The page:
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Script: Lamb and Lamb Food Safety

 

Intro:
Welcome to USDA's Food Safety and Inspection Service podcast. Each episode will bring you cutting edge news and information about how FSIS is working to ensure public health protection through food safety. While we're on the job, you can rest assured that your meat, poultry, and processed egg products are safe, wholesome, properly labeled, and packaged correctly. So turn up your volume and listen in.

Host:
Welcome to "Food Safety at Home." This is Kathy Bernard with the Food Safety and Inspection Service. I'm your host for this segment. With me today is Eileen Dykes, technical information specialist from FSIS' Food Safety Education Staff. Eileen and I will discuss lamb and lamb food safety.

Hello, Eileen, welcome to the show.

Guest:
Thank you Kathy. I'm pleased to be here.

Host:
Lamb is the oldest domesticated meat species. It has been raised by humans beginning about 9,000 years ago in the Middle East. In many countries, lamb is the major dietary meat source. Many Americans think of lamb as a springtime food, but it can be enjoyed year round.

Eileen, what exactly is lamb?

Guest:
Lamb is meat from sheep less than 1 year old. Most are brought to market at about 6 to 8 months old. If the phrase "Spring Lamb" is on a meat label, it means the lamb was slaughtered between March and October.

A lamb weighs about 120 pounds and yields approximately 60 to 72 pounds of retail lamb cuts, which include bone and fat.

Host:
We often hear the term "mutton." What is mutton?

Guest:
Mutton is meat from sheep more than a year old. It is usually less tender than lamb and has a stronger flavor.

Host:
Is lamb inspected by USDA?

Guest:
Yes, all lamb found in retail stores is either USDA inspected for wholesomeness or inspected by state systems which have standards equal to the Federal government. Each lamb and its internal organs are inspected for signs of disease. The "Passed and Inspected by USDA" seal insures the lamb is wholesome and free from disease.

Host:
What about grading?

Guest:
Although inspection of lamb is mandatory; grading is voluntary. A processing plant may request to have its meat graded for quality, based on traits such as tenderness, juiciness and flavor of the meat. USDA-graded lamb sold at the retail level is either Prime, Choice, or Good. Lower grades (Utility and Cull) are mainly ground or used in processed meat products. Retail stores may use other terms which must be different from USDA grades.

USDA Prime lamb has more fat marbling, as it is the most tender and flavorful grade. However, it is higher in fat content. Most of the graded lamb sold in supermarkets is USDA Choice or USDA Good.

Host:
What else do consumers need to know about purchasing lamb?

Guest:
When shopping, select lamb just before checking out at the register. Put packages of raw lamb in disposable plastic bags (if available) to keep any juices from cross-contaminating cooked foods or produce in the grocery cart that will be eaten raw, such as salad.

Take it home immediately and refrigerate it at 40 °F or below. Use ground lamb or stew meat within 1 to 2 days, lamb chops, roasts, and steaks within 3 to 5 days or freeze at 0 °F or below. If kept frozen continuously, it will be safe indefinitely.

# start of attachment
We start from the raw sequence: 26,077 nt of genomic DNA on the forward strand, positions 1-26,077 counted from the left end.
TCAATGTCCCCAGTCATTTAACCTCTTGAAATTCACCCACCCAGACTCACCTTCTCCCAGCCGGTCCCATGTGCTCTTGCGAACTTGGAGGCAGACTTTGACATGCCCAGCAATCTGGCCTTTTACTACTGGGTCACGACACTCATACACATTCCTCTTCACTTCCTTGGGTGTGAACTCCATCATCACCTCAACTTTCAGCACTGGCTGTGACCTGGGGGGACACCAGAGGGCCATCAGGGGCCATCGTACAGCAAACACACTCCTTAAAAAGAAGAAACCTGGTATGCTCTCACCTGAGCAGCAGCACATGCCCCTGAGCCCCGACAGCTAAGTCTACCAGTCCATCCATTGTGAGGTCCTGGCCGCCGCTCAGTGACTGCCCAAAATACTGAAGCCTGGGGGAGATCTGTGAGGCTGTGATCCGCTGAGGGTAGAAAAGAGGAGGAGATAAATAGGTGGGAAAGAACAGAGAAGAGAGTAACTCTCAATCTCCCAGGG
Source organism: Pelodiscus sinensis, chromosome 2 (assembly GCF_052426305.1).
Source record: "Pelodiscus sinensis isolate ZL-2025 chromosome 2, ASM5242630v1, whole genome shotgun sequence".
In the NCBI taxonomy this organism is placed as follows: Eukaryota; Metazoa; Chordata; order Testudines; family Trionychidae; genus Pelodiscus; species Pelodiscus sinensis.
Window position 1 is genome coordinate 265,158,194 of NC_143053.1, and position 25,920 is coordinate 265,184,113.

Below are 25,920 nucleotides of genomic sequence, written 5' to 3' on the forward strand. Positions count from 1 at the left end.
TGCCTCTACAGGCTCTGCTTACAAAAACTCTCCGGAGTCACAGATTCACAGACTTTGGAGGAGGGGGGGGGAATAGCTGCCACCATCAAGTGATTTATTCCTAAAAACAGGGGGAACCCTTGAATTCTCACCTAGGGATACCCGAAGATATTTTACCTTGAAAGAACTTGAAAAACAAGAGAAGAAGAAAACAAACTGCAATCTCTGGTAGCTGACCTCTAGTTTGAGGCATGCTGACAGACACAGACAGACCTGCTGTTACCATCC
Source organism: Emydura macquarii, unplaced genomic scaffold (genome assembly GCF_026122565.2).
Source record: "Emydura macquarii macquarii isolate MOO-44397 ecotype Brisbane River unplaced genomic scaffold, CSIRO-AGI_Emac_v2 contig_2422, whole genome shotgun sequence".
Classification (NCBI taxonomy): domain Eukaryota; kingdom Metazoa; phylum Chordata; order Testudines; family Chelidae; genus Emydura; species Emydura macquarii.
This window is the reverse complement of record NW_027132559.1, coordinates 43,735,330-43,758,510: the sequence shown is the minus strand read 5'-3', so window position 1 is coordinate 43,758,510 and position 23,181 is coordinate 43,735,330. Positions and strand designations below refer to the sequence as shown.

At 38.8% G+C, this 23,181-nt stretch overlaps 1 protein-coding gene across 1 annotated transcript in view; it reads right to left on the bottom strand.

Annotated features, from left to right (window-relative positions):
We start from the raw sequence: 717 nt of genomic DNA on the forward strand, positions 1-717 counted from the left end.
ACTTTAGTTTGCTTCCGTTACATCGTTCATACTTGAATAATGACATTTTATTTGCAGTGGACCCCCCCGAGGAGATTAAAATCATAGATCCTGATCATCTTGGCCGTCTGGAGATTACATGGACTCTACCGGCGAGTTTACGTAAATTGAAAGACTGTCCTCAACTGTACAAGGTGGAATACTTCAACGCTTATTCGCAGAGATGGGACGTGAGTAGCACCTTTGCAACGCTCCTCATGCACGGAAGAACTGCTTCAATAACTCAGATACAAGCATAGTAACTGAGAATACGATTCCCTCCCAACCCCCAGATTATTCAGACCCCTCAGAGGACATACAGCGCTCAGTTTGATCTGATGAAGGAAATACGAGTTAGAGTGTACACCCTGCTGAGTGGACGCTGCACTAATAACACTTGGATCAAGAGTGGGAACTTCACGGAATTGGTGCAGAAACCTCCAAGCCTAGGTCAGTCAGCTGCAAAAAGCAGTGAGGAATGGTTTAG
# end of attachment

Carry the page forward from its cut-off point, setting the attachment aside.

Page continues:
It is safe to freeze lamb in its original packaging or to repackage it. However, for long-term freezing, overwrap the porous store plastic with storage wraps or bags to prevent "freezer burn," which appears as grayish-brown leathery spots and is caused by air reaching the surface of food.

For best quality, use frozen lamb steaks, roasts, and chops within 6 to 9 months; ground lamb, within 3 to 4 months.

Host:
What about thawing lamb?

Guest:
Lamb can be thawed in the refrigerator, in cold water, or in the microwave. It's best to plan ahead for slow, safe thawing in the refrigerator. Ground lamb, stew meat, and steaks may defrost within a day. Bone-in parts and whole roasts may take 2 days or longer.

Host:
Can you tell us how to cook lamb safely?

Guest:
For safety, the USDA recommends cooking lamb patties and ground lamb mixtures such as meat loaf to a safe minimum internal temperature of 160 °F as measured with a food thermometer before removing the meat from the heat source. However, whole muscle meats such as roasts, steaks, and chops may be cooked to 145 °F.

Host:
You can learn more about _lamb and lamb food safety by visiting the FSIS Web site at www.fsis.usda.gov. That's www.fsis.usda.gov. Or visit us online for assistance from our virtual representative "Ask Karen" at Askkaren.gov.

Guest:
Consumers may also call our toll-free USDA Meat & Poultry Hotline at 1-888-MPHotline. That's 1-888-674-6854.

Host:
That's it for this week. We've been talking to Eileen Dykes from FSIS' Food Safety Education Staff. Thank you so much, Eileen, for your helpful guidance on lamb and lamb food safety. I'm Kathy Bernard and I'd like to thank you for joining us for this episode of "Food Safety at Home." And remember, "Be Food Safe."

Outro:
Well, that's all for this episode. We'd like your feedback on our podcast. Or if you have ideas for future podcasts, send us an e-mail at podcast@fsis.usda.gov. To learn more about food safety, try our web site at www.fsis.usda.gov. Thanks for tuning in.

Last Modified Nov 08, 2013